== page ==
The Resource Strategy and cooperation in national responses to international tax arbitrage

Strategy and cooperation in national responses to international tax arbitrage

Label
Strategy and cooperation in national responses to international tax arbitrage
Title
Strategy and cooperation in national responses to international tax arbitrage
Creator
Subject
Language
eng
Summary
International tax arbitrage may be loosely defined as a phenomenon in which an inconsistency in the substantive law of two or more jurisdictions yields a tax benefit that would not be available if the laws of the relevant jurisdictions were completely harmonized. Taxpayers engaging in international tax arbitrage may, for example, be able to duplicate valuable tax attributes, such as deductions or losses. Unlike instances of aggressive tax planning in which taxpayers push statutory tax provisions or judicial anti-abuse doctrines to their limits, international tax arbitrage typically involves cases in which the taxpayer is indisputably compliant with domestic law. Although the U.S. government has sought to eliminate such arbitrage opportunities in a number of instances, either through legislation or regulation, its policy reasons for attacking transactions in which taxpayers are fully compliant with the law have remained opaque. The literature on the subject has explored a number of possible justifications, ranging from the existence of implicit, though initially obscured, assumptions in domestic law to considerations of worldwide efficiency. A common strand running through this literature is the attempt to determine the problem that arbitrage transactions present. Once one has identified the problem, if any, the appropriateness of the governmental response can then be assessed. This article argues that rather than presenting a potential problem, international tax arbitrage may present governments with strategic opportunities to further their interests in the location and control of international investment. Understanding governmental interests in this context depends crucially on distinguishing between cases of direct versus portfolio investment and cases of inbound versus outbound capital flows. Depending on the circumstances, a government's strategic interests may be best served by curtailing, ignoring, or possibly even creating arbitrage opportunities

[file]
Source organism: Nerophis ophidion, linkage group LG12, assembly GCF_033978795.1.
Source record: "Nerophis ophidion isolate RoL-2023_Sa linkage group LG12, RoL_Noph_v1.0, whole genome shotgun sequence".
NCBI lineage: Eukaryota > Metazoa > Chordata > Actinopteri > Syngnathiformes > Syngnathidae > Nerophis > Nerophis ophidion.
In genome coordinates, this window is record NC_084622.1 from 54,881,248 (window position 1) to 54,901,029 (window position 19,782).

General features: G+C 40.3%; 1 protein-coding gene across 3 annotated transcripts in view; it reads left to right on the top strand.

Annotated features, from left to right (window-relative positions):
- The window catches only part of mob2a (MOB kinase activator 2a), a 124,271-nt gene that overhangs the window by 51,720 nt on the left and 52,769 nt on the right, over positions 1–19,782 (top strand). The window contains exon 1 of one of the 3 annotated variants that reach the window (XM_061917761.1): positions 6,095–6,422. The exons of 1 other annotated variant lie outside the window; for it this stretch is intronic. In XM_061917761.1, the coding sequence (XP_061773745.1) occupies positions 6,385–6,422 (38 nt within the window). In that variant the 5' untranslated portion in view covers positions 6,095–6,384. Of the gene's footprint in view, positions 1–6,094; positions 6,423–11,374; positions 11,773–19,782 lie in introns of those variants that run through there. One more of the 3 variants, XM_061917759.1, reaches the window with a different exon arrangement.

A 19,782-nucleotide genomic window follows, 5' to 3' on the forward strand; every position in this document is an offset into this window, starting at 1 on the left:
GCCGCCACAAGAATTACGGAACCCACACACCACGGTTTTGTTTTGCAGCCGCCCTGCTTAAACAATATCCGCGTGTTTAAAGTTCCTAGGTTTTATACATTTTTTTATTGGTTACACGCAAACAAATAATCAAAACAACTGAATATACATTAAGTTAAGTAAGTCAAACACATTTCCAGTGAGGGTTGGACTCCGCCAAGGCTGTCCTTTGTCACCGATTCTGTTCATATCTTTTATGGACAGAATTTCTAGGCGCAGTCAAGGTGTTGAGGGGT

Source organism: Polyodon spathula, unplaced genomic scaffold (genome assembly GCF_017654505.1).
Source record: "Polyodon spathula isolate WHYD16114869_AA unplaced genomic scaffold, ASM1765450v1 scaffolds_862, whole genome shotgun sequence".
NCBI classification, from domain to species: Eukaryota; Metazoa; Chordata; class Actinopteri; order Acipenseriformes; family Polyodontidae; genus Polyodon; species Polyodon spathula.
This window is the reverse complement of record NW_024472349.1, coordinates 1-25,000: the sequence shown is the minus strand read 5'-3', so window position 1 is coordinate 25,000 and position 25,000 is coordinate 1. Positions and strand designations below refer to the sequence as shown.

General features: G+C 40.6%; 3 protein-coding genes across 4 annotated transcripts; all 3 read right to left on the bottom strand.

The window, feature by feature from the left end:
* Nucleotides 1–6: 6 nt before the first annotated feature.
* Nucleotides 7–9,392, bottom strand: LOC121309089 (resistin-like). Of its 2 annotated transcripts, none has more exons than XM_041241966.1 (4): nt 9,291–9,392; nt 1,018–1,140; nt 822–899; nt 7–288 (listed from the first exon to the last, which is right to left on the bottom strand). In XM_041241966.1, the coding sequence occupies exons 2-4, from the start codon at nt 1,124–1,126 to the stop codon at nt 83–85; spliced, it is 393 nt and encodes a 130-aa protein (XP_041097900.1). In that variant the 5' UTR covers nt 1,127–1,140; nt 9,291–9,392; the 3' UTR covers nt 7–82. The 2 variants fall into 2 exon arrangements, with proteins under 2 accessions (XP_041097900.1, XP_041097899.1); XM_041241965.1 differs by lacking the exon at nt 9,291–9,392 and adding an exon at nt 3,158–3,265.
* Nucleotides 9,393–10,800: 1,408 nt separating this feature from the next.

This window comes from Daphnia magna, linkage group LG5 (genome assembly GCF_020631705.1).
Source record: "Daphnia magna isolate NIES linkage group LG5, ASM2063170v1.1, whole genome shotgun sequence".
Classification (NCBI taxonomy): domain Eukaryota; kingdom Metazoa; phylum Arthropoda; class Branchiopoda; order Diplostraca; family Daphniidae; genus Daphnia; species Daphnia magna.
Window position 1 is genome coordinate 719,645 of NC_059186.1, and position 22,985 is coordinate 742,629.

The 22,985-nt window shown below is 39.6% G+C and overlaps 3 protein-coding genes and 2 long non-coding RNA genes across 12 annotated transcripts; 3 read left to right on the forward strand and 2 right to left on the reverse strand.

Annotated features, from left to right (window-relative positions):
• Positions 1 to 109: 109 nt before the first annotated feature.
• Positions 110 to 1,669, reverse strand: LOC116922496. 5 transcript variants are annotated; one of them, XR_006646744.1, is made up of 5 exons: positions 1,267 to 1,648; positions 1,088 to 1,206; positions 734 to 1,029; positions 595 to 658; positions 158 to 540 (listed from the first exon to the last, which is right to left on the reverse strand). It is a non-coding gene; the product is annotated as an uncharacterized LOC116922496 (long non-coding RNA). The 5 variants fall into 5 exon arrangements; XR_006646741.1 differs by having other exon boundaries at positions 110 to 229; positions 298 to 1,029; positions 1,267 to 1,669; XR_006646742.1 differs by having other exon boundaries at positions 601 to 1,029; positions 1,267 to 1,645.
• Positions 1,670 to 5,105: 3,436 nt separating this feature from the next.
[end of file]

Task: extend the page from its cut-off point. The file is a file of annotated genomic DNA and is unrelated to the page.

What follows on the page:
Citation source
In: Emory law journal. - Atlanta. - Vol. 53 (2004), p. 89-169
http://library.link/vocab/creatorName
Kane, M.A
Geographic coverage
International
Language note
English
http://library.link/vocab/subjectName
  • tax arbitrage
  • tax policy
  • dual residence
  • dual consolidated loss
  • leasing
  • hybrid entity
Label
Strategy and cooperation in national responses to international tax arbitrage
Instantiates
Publication
Label
Strategy and cooperation in national responses to international tax arbitrage
Publication

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